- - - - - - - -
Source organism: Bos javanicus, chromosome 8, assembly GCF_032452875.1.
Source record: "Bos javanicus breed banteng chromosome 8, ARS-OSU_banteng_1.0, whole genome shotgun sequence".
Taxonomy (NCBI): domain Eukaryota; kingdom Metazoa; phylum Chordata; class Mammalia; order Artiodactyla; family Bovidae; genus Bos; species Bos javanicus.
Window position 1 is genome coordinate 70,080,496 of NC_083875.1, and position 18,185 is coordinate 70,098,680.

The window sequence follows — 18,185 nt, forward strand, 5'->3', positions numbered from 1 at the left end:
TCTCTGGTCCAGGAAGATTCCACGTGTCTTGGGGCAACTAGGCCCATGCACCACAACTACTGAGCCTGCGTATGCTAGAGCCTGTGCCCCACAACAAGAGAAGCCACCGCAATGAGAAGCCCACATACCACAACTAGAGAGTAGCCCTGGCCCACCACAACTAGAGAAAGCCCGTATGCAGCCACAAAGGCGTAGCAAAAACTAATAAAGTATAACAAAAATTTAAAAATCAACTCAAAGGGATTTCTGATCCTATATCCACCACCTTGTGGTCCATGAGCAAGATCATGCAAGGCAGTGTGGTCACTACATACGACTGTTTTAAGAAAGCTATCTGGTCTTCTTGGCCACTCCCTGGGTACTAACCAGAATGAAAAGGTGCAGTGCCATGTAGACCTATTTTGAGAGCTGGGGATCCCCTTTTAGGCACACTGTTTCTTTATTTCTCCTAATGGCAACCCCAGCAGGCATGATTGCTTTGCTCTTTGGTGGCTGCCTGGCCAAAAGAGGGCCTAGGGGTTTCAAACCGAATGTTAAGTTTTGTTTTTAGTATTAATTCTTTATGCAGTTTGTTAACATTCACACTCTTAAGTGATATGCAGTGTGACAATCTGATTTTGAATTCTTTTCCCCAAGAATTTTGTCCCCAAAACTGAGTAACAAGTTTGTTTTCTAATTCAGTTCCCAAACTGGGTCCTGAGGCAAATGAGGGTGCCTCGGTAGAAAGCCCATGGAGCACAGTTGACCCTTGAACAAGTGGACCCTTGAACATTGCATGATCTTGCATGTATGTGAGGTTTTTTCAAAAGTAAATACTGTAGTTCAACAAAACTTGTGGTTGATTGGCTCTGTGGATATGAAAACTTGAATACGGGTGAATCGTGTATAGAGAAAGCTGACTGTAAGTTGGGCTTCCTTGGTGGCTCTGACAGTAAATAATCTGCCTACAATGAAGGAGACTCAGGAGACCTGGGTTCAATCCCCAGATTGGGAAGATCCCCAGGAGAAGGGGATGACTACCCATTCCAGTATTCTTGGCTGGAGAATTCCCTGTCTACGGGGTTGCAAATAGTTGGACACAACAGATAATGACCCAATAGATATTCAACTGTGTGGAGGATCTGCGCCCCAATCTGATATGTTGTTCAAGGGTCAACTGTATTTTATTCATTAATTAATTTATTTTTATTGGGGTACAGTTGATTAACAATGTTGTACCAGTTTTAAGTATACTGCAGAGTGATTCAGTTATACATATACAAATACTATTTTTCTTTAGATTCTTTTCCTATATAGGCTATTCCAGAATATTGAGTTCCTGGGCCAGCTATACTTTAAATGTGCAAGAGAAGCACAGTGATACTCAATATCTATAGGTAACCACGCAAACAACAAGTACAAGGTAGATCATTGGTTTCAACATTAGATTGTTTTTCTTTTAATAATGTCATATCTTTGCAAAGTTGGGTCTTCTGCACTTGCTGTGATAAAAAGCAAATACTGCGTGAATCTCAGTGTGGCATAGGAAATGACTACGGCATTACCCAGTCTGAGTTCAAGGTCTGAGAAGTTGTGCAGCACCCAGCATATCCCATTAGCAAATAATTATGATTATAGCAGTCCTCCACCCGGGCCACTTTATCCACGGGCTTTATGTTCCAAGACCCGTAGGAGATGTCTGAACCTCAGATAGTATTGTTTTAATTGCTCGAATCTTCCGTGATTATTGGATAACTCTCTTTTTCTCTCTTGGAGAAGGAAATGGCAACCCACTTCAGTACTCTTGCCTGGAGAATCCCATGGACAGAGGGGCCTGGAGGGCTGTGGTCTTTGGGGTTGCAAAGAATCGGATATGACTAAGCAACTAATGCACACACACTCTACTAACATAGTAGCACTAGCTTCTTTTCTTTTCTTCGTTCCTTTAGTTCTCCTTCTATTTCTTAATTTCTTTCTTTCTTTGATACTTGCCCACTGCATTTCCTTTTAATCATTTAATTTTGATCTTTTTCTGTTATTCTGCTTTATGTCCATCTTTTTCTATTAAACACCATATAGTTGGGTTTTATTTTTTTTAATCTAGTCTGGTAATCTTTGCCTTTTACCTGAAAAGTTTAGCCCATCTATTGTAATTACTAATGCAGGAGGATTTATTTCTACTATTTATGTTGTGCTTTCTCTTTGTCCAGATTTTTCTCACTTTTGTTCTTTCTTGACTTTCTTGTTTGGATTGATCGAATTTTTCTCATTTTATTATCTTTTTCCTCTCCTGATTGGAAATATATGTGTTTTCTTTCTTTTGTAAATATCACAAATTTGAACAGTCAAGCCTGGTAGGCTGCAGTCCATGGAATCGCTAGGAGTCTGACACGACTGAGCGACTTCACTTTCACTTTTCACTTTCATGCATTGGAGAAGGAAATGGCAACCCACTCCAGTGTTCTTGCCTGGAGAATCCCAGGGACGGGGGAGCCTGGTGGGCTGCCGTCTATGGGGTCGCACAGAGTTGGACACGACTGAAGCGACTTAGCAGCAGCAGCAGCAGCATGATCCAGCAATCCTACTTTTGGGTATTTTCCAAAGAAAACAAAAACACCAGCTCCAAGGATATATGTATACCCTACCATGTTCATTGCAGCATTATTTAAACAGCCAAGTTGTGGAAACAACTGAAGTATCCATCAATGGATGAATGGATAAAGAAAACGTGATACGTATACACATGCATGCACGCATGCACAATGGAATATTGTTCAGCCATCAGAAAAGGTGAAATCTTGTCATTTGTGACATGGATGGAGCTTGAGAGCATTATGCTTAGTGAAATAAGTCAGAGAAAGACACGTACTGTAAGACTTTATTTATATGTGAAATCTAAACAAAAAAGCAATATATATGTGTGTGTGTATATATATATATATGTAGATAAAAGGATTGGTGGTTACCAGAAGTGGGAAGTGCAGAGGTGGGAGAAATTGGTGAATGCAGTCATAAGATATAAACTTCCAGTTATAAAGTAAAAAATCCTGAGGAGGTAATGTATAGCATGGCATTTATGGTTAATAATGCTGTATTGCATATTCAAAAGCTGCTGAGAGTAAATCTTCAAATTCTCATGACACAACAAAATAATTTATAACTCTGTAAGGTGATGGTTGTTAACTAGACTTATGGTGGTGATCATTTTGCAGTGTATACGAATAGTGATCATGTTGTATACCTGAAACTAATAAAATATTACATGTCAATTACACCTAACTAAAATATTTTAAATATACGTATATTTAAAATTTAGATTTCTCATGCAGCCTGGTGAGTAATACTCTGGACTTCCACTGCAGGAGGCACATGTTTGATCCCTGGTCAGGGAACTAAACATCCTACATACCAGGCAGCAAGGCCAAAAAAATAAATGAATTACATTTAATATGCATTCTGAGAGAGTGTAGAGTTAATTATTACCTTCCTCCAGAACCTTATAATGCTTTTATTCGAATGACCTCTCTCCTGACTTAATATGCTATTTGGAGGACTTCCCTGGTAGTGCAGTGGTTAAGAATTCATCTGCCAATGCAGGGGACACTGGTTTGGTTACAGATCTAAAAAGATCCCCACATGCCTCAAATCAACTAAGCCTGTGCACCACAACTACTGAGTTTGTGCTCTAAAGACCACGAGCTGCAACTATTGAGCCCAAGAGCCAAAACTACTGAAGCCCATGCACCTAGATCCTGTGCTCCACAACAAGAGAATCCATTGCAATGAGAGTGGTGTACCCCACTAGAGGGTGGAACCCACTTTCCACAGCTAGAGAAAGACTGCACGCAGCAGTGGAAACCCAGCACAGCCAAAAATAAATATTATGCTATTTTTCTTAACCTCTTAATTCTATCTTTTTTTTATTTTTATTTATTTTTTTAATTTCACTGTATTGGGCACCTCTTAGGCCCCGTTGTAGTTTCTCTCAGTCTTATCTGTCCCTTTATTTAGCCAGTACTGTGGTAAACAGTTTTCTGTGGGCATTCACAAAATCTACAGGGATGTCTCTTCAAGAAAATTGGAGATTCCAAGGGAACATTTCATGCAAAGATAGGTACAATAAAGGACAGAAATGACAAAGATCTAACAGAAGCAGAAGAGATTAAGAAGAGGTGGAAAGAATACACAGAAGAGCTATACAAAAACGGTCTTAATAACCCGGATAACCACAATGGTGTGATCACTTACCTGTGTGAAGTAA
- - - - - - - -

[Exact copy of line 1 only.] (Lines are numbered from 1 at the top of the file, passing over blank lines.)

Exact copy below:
Source organism: Bos javanicus, chromosome 8, assembly GCF_032452875.1.